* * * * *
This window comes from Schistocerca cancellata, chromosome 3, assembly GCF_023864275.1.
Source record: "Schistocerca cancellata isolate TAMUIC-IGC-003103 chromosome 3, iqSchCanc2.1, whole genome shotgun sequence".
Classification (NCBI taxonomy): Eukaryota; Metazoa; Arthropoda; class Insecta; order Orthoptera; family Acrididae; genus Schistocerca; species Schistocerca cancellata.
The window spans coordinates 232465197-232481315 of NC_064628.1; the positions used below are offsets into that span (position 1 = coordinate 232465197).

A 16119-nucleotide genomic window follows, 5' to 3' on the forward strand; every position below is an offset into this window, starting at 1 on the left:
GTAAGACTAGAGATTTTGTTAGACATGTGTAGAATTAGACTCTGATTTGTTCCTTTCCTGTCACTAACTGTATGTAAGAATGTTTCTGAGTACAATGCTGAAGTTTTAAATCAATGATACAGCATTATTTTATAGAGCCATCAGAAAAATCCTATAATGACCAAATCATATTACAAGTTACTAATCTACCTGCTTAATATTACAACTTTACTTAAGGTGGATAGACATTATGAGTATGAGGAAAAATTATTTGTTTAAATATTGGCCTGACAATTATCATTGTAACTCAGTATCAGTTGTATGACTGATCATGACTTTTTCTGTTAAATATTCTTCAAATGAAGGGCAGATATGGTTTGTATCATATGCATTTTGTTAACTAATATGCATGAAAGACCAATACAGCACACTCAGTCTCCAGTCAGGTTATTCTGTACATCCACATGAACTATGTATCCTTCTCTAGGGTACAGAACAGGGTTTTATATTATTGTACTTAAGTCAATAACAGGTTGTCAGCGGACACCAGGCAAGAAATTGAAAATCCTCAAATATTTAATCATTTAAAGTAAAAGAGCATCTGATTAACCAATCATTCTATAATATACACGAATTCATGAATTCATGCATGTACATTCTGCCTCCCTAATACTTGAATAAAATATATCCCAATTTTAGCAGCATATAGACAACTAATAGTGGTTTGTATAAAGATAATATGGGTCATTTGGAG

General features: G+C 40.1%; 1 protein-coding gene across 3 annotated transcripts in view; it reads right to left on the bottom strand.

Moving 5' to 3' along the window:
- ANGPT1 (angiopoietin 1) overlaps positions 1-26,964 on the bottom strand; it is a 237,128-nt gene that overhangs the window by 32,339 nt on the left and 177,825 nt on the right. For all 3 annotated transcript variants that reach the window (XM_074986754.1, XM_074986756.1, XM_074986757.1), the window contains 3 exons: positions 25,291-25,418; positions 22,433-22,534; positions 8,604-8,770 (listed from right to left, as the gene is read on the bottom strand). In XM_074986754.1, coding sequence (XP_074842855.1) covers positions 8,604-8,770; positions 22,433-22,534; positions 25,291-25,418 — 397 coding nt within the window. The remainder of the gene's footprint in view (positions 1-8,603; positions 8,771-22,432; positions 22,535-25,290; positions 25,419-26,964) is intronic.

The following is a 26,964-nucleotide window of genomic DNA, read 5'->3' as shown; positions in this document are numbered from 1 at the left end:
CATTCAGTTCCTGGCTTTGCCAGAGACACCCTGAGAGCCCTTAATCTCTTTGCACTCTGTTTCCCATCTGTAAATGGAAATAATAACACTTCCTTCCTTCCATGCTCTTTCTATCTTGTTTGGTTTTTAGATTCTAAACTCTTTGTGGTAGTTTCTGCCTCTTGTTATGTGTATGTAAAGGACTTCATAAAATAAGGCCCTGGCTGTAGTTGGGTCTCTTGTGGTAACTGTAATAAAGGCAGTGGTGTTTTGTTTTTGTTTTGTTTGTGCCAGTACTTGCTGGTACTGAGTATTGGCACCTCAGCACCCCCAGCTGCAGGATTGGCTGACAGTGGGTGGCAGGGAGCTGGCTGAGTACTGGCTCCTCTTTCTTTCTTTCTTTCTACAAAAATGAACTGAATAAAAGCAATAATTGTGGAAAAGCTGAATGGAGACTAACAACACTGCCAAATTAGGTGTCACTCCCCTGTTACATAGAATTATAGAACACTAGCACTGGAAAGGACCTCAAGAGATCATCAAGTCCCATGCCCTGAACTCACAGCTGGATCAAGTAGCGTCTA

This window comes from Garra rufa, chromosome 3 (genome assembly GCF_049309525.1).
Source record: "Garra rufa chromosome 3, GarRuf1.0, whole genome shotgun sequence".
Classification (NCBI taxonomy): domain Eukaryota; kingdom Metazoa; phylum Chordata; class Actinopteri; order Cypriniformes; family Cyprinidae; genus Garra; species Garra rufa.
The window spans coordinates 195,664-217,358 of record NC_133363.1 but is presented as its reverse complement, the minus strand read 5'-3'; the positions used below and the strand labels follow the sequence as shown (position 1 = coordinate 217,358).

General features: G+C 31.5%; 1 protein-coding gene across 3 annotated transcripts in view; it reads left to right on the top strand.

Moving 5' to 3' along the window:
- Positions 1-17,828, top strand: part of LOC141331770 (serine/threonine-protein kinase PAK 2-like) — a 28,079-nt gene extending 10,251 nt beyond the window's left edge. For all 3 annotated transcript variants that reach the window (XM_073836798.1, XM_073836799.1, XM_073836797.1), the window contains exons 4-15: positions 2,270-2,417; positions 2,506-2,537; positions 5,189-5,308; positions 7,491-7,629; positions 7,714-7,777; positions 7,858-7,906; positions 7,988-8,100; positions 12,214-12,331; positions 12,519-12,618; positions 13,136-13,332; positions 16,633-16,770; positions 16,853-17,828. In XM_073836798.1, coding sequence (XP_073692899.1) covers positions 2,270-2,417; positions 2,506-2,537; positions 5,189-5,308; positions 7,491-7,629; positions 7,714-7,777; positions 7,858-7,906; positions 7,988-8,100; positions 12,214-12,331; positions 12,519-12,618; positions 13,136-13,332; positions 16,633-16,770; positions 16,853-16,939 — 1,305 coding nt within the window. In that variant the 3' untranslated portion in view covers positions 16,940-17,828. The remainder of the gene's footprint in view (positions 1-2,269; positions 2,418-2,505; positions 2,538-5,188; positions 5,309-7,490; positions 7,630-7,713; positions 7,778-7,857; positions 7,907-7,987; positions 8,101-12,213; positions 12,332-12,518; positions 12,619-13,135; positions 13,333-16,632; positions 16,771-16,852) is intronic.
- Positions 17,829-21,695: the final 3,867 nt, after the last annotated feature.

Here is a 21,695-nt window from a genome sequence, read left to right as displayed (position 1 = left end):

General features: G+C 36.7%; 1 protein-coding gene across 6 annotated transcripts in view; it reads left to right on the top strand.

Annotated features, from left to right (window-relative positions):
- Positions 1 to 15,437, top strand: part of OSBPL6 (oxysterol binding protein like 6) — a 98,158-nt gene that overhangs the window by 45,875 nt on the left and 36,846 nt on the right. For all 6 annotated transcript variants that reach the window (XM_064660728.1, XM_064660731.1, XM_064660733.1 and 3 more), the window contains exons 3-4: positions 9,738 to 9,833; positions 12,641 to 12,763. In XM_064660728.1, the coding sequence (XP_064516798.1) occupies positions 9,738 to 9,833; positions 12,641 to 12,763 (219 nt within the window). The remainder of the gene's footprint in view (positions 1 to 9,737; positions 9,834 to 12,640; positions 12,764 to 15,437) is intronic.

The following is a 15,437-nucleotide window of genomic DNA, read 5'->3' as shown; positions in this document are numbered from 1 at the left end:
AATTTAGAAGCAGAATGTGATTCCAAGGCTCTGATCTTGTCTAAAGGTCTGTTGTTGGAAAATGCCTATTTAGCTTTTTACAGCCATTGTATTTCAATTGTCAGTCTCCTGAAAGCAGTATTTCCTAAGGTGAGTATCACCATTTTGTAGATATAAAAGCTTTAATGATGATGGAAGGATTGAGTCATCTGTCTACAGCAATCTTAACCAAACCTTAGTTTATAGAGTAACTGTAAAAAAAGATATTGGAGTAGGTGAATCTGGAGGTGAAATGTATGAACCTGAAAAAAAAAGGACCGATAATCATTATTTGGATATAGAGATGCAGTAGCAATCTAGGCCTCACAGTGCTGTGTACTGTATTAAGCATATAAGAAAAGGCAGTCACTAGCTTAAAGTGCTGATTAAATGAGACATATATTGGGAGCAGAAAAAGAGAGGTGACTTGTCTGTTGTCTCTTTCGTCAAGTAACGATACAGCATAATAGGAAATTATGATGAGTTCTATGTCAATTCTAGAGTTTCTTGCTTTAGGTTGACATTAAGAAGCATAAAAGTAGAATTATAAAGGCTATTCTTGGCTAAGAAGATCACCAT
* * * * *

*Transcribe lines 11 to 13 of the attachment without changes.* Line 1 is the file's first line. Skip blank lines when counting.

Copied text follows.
CATTCAGTTCCTGGCTTTGCCAGAGACACCCTGAGAGCCCTTAATCTCTTTGCACTCTGTTTCCCATCTGTAAATGGAAATAATAACACTTCCTTCCTTCCATGCTCTTTCTATCTTGTTTGGTTTTTAGATTCTAAACTCTTTGTGGTAGTTTCTGCCTCTTGTTATGTGTATGTAAAGGACTTCATAAAATAAGGCCCTGGCTGTAGTTGGGTCTCTTGTGGTAACTGTAATAAAGGCAGTGGTGTTTTGTTTTTGTTTTGTTTGTGCCAGTACTTGCTGGTACTGAGTATTGGCACCTCAGCACCCCCAGCTGCAGGATTGGCTGACAGTGGGTGGCAGGGAGCTGGCTGAGTACTGGCTCCTCTTTCTTTCTTTCTTTCTACAAAAATGAACTGAATAAAAGCAATAATTGTGGAAAAGCTGAATGGAGACTAACAACACTGCCAAATTAGGTGTCACTCCCCTGTTACATAGAATTATAGAACACTAGCACTGGAAAGGACCTCAAGAGATCATCAAGTCCCATGCCCTGAACTCACAGCTGGATCAAGTAGCGTCTA

This window comes from Garra rufa, chromosome 3 (genome assembly GCF_049309525.1).
Source record: "Garra rufa chromosome 3, GarRuf1.0, whole genome shotgun sequence".